JW: You game plan every week. There are two processes that you go through. You have training camp where they put in everything. That's the foundation, you get pieces of everything.
Then you go through the exhibition games and the regular season. When you get to the regular season, you know the basis of the defense, but it changes every week based on who you're playing.
You might have a version of cover-2 that you run, but it you're playing a team in your division, or you're playing a quarterback like [Tom] Brady, who watches the game, sometimes they know what you're going to do before you've even shown what you're going to run on a specific play.
You have to change up a lot of stuff. If you're playing a veteran in your division, there's not a lot you're going to throw at him that he doesn't know. What you can do is disguise. What you can also do is mix it up. Say, in one situation you're going to play cover-2 but you deploy in cover-3. Put a corner in the safety's position. Or you have a safety coming down and playing what the outside linebacker would be doing in that scheme normally.
You can't give them the same looks that you show every day. You might give a coverage and throw a different type of blitz than you normally run off that coverage. He might be expecting this when he sees the safety down, or if he sees a corner up, he expects that this is the coverage that we'll be in.
I know we had plays where we would line up the safety with the outside backer on one side and another 'backer on the other side, the quarterback would know we were blitzing, so maybe now, this time, we don't blitz. Maybe we take the Mike backer and put him in the middle of the field.
CN: It sounds like much of the time you're not just scouting the other team, but you're scouting yourself. You don't want to make yourself too predictable.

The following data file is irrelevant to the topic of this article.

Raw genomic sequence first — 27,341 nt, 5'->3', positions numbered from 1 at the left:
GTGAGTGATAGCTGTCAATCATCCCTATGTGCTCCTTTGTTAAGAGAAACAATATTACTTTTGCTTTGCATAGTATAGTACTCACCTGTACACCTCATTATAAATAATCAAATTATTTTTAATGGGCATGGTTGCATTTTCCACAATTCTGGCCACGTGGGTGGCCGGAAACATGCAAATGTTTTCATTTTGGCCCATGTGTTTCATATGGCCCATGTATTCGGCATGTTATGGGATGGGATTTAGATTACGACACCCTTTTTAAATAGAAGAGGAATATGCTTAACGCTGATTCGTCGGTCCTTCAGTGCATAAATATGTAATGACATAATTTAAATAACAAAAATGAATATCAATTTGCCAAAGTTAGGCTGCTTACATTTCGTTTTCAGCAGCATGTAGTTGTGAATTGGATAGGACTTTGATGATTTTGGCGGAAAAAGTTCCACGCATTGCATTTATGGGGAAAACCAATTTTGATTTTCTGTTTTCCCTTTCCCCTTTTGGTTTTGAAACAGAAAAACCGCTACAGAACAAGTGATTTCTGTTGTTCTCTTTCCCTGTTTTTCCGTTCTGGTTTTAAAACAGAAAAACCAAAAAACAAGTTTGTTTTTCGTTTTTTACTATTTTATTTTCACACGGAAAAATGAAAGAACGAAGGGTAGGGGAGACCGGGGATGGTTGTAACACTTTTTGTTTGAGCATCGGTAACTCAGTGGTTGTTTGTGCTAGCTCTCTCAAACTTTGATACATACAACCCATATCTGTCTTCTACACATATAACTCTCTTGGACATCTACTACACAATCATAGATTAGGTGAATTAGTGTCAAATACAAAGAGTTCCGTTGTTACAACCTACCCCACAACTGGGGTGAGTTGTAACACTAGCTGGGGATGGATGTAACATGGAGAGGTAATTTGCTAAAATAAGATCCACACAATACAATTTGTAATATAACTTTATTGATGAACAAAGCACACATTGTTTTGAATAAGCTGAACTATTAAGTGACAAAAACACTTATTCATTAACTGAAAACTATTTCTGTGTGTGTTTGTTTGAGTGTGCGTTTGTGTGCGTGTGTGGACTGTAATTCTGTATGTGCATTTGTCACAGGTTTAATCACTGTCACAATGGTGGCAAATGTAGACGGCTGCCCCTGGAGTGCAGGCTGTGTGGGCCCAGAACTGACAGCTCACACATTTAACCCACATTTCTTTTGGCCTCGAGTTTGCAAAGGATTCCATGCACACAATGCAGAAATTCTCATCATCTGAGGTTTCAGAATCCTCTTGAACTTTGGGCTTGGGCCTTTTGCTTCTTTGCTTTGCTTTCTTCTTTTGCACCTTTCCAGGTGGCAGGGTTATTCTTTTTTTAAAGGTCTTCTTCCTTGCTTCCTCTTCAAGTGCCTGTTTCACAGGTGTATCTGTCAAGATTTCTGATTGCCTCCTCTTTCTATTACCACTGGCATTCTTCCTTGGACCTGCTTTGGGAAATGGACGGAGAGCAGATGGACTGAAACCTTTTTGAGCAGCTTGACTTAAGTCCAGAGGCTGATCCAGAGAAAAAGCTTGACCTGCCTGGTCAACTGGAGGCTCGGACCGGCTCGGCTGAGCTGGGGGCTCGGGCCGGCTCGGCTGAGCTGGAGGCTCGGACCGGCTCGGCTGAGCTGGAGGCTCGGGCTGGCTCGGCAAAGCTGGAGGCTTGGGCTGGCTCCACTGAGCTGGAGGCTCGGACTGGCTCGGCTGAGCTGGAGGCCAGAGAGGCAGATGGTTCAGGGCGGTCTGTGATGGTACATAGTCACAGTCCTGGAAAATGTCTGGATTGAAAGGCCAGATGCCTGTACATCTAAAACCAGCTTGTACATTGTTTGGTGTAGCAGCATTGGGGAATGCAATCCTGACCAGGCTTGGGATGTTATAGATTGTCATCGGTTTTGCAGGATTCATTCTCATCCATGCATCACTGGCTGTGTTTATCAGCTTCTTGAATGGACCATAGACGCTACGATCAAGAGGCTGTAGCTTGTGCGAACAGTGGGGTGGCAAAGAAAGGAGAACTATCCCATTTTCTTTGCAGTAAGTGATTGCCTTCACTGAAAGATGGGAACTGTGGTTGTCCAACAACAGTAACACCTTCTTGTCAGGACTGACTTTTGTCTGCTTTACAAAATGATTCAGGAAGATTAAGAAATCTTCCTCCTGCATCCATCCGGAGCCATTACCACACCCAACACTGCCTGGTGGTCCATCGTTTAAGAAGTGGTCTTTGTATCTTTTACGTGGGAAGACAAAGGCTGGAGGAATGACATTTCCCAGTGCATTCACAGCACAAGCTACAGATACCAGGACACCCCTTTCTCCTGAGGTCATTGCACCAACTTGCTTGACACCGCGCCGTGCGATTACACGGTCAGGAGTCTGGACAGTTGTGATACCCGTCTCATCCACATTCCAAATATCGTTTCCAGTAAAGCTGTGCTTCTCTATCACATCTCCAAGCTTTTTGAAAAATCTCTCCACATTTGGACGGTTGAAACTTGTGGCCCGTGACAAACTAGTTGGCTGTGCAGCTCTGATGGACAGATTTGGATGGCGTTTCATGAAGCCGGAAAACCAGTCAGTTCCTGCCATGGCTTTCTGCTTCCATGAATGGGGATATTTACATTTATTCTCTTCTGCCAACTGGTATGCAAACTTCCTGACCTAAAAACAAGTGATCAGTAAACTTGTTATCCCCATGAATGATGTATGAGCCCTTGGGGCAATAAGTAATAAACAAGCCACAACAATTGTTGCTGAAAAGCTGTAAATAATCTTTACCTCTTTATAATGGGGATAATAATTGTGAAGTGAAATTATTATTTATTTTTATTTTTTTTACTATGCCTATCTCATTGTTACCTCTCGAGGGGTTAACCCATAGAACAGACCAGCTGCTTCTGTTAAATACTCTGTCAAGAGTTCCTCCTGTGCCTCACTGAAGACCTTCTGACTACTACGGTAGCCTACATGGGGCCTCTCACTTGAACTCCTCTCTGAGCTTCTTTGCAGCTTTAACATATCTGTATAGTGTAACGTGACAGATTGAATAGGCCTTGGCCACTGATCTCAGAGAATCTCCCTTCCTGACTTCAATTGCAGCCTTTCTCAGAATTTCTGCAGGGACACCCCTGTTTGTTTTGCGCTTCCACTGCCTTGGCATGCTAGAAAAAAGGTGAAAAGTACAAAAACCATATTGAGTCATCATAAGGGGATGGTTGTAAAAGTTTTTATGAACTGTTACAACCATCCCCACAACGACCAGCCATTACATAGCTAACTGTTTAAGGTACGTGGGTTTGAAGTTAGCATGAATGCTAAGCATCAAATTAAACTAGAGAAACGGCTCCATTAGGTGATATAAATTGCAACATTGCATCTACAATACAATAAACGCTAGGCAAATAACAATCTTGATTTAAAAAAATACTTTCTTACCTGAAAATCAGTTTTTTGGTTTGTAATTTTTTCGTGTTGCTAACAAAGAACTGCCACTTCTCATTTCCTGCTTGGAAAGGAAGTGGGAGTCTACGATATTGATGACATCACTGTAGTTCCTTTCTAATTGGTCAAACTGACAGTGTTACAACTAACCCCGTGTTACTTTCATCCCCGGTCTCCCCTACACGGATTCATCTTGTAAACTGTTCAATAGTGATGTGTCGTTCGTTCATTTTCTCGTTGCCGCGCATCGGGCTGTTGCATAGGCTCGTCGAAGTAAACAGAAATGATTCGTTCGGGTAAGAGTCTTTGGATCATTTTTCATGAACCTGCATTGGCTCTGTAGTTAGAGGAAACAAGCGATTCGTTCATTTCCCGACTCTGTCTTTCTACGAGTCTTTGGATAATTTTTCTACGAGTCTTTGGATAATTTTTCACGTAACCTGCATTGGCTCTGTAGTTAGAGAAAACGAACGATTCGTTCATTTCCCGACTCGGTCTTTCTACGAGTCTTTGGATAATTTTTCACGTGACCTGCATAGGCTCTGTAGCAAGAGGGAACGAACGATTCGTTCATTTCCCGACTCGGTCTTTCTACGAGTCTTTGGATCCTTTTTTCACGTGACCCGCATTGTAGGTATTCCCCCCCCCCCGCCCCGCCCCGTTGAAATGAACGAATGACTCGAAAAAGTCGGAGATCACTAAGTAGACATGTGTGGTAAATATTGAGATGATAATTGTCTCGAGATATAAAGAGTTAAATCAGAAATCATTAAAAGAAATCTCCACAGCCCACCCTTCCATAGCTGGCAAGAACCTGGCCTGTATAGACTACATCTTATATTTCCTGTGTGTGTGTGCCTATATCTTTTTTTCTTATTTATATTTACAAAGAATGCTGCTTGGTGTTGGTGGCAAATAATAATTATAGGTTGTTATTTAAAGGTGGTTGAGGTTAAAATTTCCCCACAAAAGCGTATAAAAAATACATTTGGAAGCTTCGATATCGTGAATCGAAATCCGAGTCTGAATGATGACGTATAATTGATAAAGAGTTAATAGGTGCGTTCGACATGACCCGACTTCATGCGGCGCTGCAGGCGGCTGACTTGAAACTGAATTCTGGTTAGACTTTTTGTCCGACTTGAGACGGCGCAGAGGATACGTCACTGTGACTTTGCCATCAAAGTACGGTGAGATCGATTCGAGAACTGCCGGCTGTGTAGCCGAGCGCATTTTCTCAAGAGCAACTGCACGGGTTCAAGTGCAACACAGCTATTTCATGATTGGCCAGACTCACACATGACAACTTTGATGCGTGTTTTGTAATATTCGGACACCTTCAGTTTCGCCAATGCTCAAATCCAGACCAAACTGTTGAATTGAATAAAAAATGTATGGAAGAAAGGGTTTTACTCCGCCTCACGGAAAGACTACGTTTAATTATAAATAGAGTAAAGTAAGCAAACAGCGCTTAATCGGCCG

JW: Exactly. Especially when you're playing within your division. Coaches may change, systems may change, but if the team's core is the same, the players don't really change year to year. They have the same tendencies.
Sometimes you can run the same defenses every week. It's just a variation. I know for us [with the Ravens] we had so many variations, we could run six different defenses out of one basic defense. But that means you had to know what your teammates were doing.
As a safety, I had to know what techniques the linemen were playing, what the linebackers were supposed to do. I know there were times when I played an X-backer, which is something like an outside linebacker or a safety, but other times you were playing a middle linebackers role Other times you had to cover receivers out of the slot. Once you learn everything, it all fits together. If you have to play either high or low in a coverage, you know when to play high or low.
I see stuff now, it drives me crazy, because I played for a really good defense, so there's lot of things we just didn't tolerate. And I watch guys, some who make a lot of money, continually make the same mistakes that we would not have tolerated in Baltimore.
It's these little mistakes that you see as a player. Not that I would do better, but knowing what I see and having been around it, it's just amazing some of the stuff you see.
CN: Bad fundamentals? Bad techniques?
JW: Yeah. And these are starters. 1st string and 2nd string guys.
Next: Jamaine walks us through football's basic coverages.